I believe it was the Criterion disc they were showing.  The screen was certainly smaller than 25 feet.

 

It didn't look bad.  My complaint was more the part where they posted on their website that they were showing a 35mm print, and then when I got there, it was just the Blu-ray.  I think there's sort of an intangible, magical quality that film has when projected, that I don't see or feel in the same way when I'm watching digital projection.  Which is not to say that digital is worthless or that I don't like it, I think it has its place, and for new movies that are either shot digitally or finished digitally, I don't really have strong feelings about how I see it.  But for movies shot on film, finished on film, that have always been film, my preference is to see them on 35mm. 



#30 of 46 OFFLINE   OliverK

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Posted August 03 2014 - 04:51 AM

I prefer digital projection as in my home cinema to any prints but prints from the camera negative. Digital projection in cinemas suffers from more or less poor blacks. Not so in my home. Better blacks than from prints.

Not too hard indeed to have better blacks as digital projection in cinemas is, with the exception of the newest Sony SXRD models, to an on/off contrast of about 2000:1. What makes things even worse imo are regulations that demand for cinema owners to further raise that black levels with illuminated exit signs, at least where I live.

#31 of 46 OFFLINE   OliverK

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Posted August 03 2014 - 04:56 AM

I believe it was the Criterion disc they were showing.  The screen was certainly smaller than 25 feet. It didn't look bad.  My complaint was more the part where they posted on their website that they were showing a 35mm print, and then when I got there, it was just the Blu-ray.  I think there's sort of an intangible, magical quality that film has when projected, that I don't see or feel in the same way when I'm watching digital projection.  Which is not to say that digital is worthless or that I don't like it, I think it has its place, and for new movies that are either shot digitally or finished digitally, I don't really have strong feelings about how I see it.  But for movies shot on film, finished on film, that have always been film, my preference is to see them on 35mm.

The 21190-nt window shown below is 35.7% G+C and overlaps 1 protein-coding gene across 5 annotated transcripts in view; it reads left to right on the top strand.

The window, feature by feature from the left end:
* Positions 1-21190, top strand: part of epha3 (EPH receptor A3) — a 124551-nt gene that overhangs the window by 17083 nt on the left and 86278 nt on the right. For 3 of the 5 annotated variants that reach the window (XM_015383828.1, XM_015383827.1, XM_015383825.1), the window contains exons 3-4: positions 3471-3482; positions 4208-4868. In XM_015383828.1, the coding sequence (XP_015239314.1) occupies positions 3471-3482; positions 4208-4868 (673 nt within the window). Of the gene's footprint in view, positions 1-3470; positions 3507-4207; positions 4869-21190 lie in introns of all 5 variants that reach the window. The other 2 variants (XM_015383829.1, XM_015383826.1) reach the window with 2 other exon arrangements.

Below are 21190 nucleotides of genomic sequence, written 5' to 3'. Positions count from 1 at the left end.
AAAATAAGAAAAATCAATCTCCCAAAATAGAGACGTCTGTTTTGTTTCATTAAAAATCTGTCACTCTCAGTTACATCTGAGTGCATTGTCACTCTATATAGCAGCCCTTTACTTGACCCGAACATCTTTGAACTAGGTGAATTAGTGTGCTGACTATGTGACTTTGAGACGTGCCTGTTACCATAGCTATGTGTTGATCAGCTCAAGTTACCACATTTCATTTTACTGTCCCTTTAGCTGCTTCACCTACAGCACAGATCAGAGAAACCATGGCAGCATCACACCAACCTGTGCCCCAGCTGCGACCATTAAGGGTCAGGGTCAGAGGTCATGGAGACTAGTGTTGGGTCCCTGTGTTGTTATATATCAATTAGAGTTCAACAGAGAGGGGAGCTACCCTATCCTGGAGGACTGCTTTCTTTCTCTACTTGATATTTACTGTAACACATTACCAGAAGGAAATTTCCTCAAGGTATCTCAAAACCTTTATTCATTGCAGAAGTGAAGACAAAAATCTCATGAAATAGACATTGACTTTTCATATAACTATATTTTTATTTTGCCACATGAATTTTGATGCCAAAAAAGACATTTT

It is the difference between going to watch a movie and watching a movie in a particular version.There are numerous Blu-rays that would look very good when projected in a movie theater and this is even more true for black and white movies that do not suffer from the reduced 960 x 540 color resolution of the Blu-ray format.Still I may have that particular version at home already and would likely not want to attend a screening of the same disc in a commercial theater.

#32 of 46 OFFLINE   ScottHM

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Posted August 03 2014 - 06:54 AM

But digital just, for me, seems lifeless - it's all there, all of it, but it isn't tangible, it has no texture.  It's a bunch of numbers.

 

This reminds me so much of complaints in the early days of CDs.  Of course, there are still those who listen to their music from vinyl LPs.

 

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#33 of 46 OFFLINE   Dr Griffin

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Posted August 03 2014 - 07:25 AM

This reminds me so much of complaints in the early days of CDs.  Of course, there are still those who listen to their music from vinyl LPs.

 

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Some of those early CDs sound awful today, compared to the newer releases of the same music improved by advancing technology. 'You get what you pay for' will always be a good barometer for your expectations. A lot of these multiplexes are probably cheaping out on quality here and there. I know there are less THX certified theaters around than there use to be. Some of them that used to be, no longer are and I have to wonder why - money. Even THX now has several levels of certification. While one of the plexes I go to has Sony Digital 4K Projection, I am unimpressed with their sound system, which has no certification of any kind. I remember being blown away by the THX certified theater's sound systems. Sometimes advancements in technology can only go as far as the willingness to spend. I would gladly spend more, knowing that the theater was presenting in the best way possible, but a lot of us outside huge metropolitan areas just don't have the choice.



#34 of 46 ONLINE   Wayne_j

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Posted August 03 2014 - 07:31 AM